In reaction to Congress' failure to implement critical reforms to the U.S. immigration system, many states have taken it upon themselves to enact state-level immigration laws. Many of the state-level immigration enforcement laws have had profound consequences on the civil rights, local economy and atmosphere of civility in the states. These laws runs counter to AJC's longstanding position that immigration policies be fair and generous. As a vast overstep of police and state power, these laws promote and condone racial profiling, fear of police, and a growing distrust of government in immigrant communities. Many of these laws are currently being challenged in the courts.
Arizona Senate Bill 1070 (S.B. 1070): In April 2010, Arizona Governor Jan Brewer signed into law S.B. 1070, legislation that requires, among other provision, police to investigate the immigration status of persons they stop if there is “reasonable suspicion” the person is in the country illegally. After challenged in the 9th Circuit Court of Appeals and Supreme Court, most of the provisions in the legislation were overturned. However, Section 2(B), popularly known as the “show me your papers” provision, was left standing. Section 2(B) requires police officers to check the immigration status of anyone whom they arrest or detain and allows them to stop and arrest someone if they believe that he is an undocumented immigrant. The Court relied heavily on the fact that Section 2(B) requires police officers to contact the federal government to verify an individual's immigration status. Citing language in the Arizona law that prohibits police officers from considering race or national origin, the Court held that the provision could at least go into effect for now. But it left open the possibility that opponents of the law could return to court to challenge it once it has been enforced and Arizona courts have a chance to interpret it.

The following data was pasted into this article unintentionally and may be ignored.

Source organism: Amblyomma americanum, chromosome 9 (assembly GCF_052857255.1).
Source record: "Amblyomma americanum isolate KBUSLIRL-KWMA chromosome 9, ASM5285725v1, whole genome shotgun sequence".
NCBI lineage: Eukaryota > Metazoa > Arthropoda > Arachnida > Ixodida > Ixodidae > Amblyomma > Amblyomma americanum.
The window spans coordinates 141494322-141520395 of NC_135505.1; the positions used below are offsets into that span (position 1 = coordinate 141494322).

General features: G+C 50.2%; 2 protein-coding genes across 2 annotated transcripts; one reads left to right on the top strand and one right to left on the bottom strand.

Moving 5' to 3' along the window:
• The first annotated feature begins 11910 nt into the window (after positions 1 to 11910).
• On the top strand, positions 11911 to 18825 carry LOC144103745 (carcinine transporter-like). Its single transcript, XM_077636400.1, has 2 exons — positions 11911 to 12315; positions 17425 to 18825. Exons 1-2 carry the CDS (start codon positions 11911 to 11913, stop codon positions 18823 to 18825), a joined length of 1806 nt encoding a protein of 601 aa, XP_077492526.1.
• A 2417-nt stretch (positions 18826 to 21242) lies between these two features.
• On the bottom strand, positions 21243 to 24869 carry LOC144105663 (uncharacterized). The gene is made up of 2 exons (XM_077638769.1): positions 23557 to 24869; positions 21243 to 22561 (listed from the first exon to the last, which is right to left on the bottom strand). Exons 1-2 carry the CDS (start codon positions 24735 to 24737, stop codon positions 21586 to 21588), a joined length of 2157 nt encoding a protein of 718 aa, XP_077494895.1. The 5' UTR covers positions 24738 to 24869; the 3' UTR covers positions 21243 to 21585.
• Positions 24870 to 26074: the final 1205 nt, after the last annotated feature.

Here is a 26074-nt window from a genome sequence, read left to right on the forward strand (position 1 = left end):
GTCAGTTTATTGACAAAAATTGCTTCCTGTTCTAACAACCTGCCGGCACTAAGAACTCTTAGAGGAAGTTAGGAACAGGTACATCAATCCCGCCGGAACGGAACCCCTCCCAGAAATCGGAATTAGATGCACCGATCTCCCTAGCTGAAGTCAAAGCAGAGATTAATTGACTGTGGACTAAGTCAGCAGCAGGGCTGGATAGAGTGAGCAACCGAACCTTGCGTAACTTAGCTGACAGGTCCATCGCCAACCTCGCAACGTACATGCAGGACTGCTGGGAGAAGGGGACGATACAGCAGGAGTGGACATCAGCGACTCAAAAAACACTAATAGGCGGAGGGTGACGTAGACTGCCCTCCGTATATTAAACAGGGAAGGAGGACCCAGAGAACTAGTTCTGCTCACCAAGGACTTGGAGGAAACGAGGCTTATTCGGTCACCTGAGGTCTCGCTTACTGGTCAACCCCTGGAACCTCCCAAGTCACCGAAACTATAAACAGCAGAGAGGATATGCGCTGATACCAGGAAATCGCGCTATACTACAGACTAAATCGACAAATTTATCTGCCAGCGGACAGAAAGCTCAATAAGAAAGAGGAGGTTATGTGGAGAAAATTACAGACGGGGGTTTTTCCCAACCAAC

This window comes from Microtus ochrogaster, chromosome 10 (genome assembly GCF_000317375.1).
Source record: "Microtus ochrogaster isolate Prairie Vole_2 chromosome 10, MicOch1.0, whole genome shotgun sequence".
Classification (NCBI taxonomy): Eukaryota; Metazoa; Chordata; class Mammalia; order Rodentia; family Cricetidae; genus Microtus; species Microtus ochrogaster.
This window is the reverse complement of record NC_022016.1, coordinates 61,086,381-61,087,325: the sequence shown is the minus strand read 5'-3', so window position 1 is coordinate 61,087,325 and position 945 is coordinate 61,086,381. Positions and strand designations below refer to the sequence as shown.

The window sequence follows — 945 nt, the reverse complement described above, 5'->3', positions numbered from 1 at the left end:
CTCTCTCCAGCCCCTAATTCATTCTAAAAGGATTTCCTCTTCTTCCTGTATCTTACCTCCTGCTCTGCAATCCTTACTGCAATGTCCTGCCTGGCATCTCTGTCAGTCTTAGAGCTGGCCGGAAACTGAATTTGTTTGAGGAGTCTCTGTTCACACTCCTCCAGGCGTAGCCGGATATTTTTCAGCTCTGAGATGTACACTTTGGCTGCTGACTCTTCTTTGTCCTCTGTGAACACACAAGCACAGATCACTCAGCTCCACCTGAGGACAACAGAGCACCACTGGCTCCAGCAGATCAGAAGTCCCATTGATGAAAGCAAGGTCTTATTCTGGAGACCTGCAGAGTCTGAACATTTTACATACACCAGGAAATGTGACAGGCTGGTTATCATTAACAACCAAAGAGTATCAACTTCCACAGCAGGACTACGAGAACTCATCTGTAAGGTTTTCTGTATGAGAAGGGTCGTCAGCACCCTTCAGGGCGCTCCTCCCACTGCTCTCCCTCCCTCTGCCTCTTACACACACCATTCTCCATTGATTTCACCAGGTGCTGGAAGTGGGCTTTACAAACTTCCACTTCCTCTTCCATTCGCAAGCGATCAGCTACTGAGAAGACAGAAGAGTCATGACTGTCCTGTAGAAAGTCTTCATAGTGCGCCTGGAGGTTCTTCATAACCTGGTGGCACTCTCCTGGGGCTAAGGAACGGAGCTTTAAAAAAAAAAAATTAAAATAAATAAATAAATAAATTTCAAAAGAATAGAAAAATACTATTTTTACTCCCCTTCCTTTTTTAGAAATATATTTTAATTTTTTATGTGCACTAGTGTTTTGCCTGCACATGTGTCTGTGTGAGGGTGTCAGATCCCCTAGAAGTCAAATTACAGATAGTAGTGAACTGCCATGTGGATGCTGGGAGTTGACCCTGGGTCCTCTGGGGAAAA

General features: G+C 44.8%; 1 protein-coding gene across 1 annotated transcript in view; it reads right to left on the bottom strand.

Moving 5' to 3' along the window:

Alabama House Bill 56 (H.B. 56): In June 2012, the Alabama state legislature passed H.B. 56, a bill that requires, among other provisions, public schools to check students' immigration status, criminalizes giving an undocumented immigrant a ride, requires employers to use E-Verify to check potential employees' status, and instructs police to check the immigration status of anyone they stop if they suspect the person of being undocumented. This case is currently being litigated in the appellate courts.
Birthright Citizenship: AJC strongly opposes any challenge to rescind or amend birthright citizenship through legislation or constitutional amendment as against legal precedent, public policy, and the essence and spirit of the 14th Amendment.